Wednesday, August 18, 2021

Abandoned and forgotten: Thomas Ogle, 1705-1771

Mother Nature closing in: Thomas Ogle's tomb as of Aug 3, 2021

Thomas Ogle, founder of Ogletown, will have passed away 250 years ago as of Dec 23, 2021. Unless something secret is planned that we don't know about, this historical moment in time -- a quarter-millennium ago -- may come and go with nary a peep from regional State and NCC Legislators. According to a reliable source familiar with historical preservation and legislation in Delaware:

Asking your State legislators for a proclamation from the General Assembly is a good place to start. The legislature won't be back in session now until January but a staff person can help draft one during the summer months, and in the opening days of legislative session read it and present it to your group.
Next step: It takes a while to get funding from the State as they have just completed this fiscal year and won't have access to money until next June, but this is the right time to plant the seed. It may take as long as 2 or 3 years as the legislators will have to negotiate with Parks & Rec and DelDOT, but the more clearly you can write a one page proposal of who, what, when and where (about 100 words) and get it to appropriate staff people in those agencies, with cc's to your elected officials, the better luck you will have.

Though most of this doesn't sound very difficult per se, involvement from our end will be difficult to stomach. 3 years of our lives were lost, discarded, thrown away by the region's legislators in our attempt to save the Orphanage Property, which was crushed under the boot of DE government corruption that included conspiracy, profiteering and a rampant conflict of interest.

According to The Ogle Genealogist family publication:
Ogle Genealogist Page 32

Thomas Ogle (born 1705 in DE, died on Dec 23 1771 in New Castle County (NCC), DE, possibly married three times and with nine known children), was the son of Thomas Ogle (born 1666/72 in DE, died between Juuly 30 and Sept 18 1734 also in NCC, DE) and Mary Crawford. He was the grandson of the immigrant John Ogle (born 1648/49 — died 1684) and Elizabeth, whose maiden name has not been irrefutably identified.

Thomas became a wealthy and influential businessman and planter in New Castle County. He owned three mills and a wharf at Christiana Bridge, hundreds of acres of agricultural and forested land in NCC, and many additional investments.

Thomas built a stylish, two-story, brick house in 1739 at the northeast corner of a junction of three important roads: present day DE SR273, which extended from Christiana Bridge to Nottingham in PA; DE SR4 4 (Chestnut Hill Rd.) from Stanton through Newark DE to the Elk River in Maryland; and Red Mill Road, which ran north from the intersection of SR273 and SR4 to Corner Ketch. All these roads were significant transportation arteries by 1750 and have remained important for 250 years. A fourth highway, Salem Church Road, was constructed in 1827 in a southerly direction from the intersection.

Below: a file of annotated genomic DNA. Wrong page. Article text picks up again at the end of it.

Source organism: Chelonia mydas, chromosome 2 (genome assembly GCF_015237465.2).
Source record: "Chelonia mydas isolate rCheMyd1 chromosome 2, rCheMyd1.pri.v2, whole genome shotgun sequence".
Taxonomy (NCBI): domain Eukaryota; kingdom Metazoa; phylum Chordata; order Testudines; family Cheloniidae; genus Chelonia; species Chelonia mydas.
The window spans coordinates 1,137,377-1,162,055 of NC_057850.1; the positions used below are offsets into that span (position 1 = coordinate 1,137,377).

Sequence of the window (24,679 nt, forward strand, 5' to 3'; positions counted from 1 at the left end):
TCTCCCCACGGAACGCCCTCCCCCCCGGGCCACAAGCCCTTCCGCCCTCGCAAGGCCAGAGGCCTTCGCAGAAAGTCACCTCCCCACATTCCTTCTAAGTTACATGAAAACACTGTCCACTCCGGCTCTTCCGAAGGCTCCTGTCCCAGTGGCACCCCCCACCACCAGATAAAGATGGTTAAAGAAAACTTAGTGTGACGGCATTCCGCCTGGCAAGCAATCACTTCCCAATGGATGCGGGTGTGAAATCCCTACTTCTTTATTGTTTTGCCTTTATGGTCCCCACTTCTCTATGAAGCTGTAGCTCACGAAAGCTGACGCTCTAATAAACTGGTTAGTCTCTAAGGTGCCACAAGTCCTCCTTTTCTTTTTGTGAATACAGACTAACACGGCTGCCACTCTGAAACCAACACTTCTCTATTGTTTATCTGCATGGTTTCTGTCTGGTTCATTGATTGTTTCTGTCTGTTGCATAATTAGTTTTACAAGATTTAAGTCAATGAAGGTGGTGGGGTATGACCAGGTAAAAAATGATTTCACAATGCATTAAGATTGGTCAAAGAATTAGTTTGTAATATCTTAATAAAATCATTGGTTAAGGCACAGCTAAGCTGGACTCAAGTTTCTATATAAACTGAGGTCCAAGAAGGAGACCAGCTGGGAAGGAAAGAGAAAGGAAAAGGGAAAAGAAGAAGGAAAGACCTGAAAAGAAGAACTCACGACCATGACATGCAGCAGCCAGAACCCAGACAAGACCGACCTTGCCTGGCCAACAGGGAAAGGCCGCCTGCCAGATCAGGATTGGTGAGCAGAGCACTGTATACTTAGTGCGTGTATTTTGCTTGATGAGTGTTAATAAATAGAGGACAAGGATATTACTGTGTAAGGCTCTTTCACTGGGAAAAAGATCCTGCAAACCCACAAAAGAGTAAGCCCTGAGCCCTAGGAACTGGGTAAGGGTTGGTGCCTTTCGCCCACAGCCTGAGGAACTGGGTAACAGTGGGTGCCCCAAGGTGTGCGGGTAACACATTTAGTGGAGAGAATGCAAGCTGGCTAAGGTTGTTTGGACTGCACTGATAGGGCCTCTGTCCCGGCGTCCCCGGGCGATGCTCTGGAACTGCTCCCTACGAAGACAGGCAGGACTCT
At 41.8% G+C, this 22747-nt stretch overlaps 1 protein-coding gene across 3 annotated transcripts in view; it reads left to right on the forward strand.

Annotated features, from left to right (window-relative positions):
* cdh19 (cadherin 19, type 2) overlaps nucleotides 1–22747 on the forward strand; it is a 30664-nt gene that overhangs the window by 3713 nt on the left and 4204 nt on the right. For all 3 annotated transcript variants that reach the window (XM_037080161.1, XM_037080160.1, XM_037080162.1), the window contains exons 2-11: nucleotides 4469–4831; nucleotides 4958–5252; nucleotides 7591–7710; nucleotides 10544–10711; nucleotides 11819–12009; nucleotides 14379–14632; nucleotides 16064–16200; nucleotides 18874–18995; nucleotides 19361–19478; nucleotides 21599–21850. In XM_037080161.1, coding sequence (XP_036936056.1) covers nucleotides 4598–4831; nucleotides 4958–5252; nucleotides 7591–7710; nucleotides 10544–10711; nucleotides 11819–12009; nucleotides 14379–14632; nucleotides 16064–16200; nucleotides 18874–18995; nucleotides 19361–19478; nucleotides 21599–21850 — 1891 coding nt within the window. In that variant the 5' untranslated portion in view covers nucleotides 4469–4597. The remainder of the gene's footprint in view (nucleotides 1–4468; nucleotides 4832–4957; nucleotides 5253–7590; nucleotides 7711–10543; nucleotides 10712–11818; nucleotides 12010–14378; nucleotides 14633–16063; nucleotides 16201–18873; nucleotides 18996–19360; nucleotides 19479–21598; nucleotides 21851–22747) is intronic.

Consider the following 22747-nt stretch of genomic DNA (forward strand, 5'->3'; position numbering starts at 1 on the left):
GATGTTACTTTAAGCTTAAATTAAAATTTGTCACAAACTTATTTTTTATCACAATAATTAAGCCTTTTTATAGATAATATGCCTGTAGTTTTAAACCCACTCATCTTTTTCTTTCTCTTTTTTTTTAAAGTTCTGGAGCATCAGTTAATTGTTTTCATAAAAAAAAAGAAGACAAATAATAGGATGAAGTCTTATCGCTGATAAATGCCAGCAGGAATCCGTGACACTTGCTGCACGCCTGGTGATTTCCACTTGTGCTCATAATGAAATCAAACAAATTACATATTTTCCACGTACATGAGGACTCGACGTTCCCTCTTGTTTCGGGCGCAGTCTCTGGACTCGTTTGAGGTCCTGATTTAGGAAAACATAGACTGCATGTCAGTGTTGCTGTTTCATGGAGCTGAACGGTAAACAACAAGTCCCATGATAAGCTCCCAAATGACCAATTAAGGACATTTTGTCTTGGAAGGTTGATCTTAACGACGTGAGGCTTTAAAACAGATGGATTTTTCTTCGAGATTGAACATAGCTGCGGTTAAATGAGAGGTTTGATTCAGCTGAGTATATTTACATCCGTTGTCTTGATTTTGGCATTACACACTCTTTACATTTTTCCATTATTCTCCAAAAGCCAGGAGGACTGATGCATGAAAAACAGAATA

Thomas Ogle's various businesses, large land holdings, and community influence led to the sizable area around his home being named Ogle Town (later Ogletown) sometime before 1762. The stately house, which Thomas also operated as an inn, survived for 216 years. Thomas was buried near the historic house and a reasonable distance from the then narrow, dirt roads that formed the crossroads.

Sadly, it is doubtful that Senators Bryan Townsend and Jack Walsh, Reps Osienski and David Bentz, or NCC's Lisa Diller and Tim Sheldon (all of whom represent Ogletown) will recognize anything about Thomas Ogle and this historical milestone. No park or monument designation, no spur pathway, no kiosk, not even a wayside. And why should they care? The region is socio-economically depressed and undeserving of nice things that include history and place-making. As demonstrated by the STOP travesty, citizen advocacy would likely falter (or even be laughed at) in the face of low to no public or volunteer support.

Around the anniversary date of Dec 23, we will visit the burial site with landscaping tools of our own, and leave a tribute behind to remind Thomas that someone was indeed thinking of him (UPDATE 08/17/2021: we received an email from Delaware Public Archives (DPA) with regard to the Delaware Historical Markers Program. They are supportive of a Historical Marker installed at the site, which can only happen via an application process. Stay tuned for any progress.

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